Saccharomyces cells suffering a single unrepairable double-strand break (DSB) exhibit a long, but transient arrest at G2/M. hdf1 cells, lacking Ku70p, fail to escape from this RAD9/RAD17-dependent checkpoint. The effect of hdf1 results from its accelerated 5' to 3' degradation of the broken chromosome. Permanent arrest in hdf1 cells is suppressed by rad50 or mre11 deletions that retard this degradation. Wild-type HDF1 cells also become permanently arrested when they experience two unrepairable DSBs. Both DSB- induced arrest conditions are suppressed by a mutation in the single-strand binding protein, RPA. We suggest that escape from the DNA damage-induced G2/M checkpoint depends on the extent of ssDNA created at broken chromosome ends. RPA appears to play a key intermediate step in this adaptation.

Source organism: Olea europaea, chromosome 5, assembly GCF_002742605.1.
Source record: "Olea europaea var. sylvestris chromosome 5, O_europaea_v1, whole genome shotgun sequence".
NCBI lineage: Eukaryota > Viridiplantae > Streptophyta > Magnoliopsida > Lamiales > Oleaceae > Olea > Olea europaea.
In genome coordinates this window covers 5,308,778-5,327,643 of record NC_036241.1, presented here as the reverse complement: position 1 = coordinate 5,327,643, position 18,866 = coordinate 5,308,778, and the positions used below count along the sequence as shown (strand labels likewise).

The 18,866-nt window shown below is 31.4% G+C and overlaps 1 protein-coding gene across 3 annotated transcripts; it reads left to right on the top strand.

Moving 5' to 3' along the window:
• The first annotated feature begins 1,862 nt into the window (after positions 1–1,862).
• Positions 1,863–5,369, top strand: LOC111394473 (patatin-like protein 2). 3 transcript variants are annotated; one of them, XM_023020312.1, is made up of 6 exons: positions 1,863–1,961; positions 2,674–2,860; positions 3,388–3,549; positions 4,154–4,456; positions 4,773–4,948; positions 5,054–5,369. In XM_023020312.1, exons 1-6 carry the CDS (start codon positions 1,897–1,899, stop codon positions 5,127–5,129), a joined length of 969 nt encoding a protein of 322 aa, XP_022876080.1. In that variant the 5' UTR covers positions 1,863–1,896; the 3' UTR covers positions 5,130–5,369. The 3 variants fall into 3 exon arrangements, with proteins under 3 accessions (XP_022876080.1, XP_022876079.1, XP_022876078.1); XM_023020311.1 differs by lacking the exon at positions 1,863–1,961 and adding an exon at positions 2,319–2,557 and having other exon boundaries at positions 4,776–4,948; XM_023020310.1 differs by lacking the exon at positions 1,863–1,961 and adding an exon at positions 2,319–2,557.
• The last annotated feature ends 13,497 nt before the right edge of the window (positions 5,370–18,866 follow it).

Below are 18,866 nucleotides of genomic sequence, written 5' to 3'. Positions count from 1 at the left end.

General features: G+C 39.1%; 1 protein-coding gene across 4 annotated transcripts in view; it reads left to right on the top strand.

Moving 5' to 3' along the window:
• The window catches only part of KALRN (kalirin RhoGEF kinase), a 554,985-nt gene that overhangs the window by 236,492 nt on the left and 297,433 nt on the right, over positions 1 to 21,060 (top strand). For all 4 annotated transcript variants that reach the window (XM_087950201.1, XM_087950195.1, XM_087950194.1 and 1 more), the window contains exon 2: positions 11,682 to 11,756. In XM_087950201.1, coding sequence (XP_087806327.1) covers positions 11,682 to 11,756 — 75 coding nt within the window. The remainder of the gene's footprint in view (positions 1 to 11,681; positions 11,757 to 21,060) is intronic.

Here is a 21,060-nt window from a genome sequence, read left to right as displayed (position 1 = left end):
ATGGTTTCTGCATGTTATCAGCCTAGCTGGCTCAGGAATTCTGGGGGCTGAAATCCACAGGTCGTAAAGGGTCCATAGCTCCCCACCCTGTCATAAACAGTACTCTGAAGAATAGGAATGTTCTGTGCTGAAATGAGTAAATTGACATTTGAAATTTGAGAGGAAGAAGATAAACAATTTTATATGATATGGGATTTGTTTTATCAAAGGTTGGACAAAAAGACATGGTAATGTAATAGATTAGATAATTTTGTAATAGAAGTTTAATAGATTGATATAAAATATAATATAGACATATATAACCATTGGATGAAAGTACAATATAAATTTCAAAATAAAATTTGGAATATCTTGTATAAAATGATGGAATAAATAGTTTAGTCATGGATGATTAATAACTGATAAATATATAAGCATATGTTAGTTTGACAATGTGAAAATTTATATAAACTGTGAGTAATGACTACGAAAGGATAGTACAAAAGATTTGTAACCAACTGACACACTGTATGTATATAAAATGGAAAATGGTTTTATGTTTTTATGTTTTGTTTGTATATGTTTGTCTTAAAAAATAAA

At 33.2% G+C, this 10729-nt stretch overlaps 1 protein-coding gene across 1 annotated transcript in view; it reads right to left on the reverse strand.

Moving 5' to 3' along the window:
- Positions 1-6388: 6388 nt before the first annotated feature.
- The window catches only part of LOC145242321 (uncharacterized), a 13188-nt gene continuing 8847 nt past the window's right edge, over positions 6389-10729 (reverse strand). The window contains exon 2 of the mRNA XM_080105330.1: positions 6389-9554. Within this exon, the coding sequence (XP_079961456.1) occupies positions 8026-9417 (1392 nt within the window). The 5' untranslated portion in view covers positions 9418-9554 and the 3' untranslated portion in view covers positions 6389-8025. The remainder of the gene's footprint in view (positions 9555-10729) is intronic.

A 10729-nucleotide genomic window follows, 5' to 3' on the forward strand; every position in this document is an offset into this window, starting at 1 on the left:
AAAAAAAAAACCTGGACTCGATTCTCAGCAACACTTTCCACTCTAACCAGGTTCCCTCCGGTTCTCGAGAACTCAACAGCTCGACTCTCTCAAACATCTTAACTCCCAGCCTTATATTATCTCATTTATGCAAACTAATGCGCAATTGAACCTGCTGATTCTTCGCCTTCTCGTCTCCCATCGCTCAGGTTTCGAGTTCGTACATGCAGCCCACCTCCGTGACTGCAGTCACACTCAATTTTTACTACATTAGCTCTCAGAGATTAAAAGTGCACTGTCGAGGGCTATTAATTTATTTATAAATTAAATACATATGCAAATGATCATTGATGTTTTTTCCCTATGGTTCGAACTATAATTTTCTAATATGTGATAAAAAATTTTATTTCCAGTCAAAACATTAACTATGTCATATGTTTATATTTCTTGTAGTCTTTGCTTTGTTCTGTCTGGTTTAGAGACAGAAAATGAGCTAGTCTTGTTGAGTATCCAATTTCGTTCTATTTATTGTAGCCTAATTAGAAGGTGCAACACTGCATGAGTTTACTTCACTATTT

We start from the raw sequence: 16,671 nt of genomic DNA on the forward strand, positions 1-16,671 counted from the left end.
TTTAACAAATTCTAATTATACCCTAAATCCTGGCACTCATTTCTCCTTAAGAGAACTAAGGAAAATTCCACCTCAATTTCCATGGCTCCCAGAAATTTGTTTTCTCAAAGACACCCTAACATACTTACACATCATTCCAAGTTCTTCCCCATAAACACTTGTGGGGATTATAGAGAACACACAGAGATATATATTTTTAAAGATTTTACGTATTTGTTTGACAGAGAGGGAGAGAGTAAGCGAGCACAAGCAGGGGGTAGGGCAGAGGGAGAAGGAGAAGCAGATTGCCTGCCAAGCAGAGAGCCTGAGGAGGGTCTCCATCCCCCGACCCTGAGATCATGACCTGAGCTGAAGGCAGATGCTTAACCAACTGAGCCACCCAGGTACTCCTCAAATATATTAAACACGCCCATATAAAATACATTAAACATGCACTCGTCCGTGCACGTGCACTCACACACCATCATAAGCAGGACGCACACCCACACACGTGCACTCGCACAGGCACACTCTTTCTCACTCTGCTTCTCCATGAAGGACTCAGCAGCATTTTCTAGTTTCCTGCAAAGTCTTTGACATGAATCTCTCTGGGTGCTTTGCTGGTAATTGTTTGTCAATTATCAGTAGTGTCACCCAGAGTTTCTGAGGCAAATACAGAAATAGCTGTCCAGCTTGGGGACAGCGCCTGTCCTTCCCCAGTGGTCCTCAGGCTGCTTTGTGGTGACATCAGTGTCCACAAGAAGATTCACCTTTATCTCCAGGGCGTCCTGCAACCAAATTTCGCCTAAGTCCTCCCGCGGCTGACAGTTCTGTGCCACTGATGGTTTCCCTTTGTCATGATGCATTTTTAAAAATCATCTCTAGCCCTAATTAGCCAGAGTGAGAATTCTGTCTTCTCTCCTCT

ASJC Scopus subject areas
- Biochemistry, Genetics and Molecular Biology(all)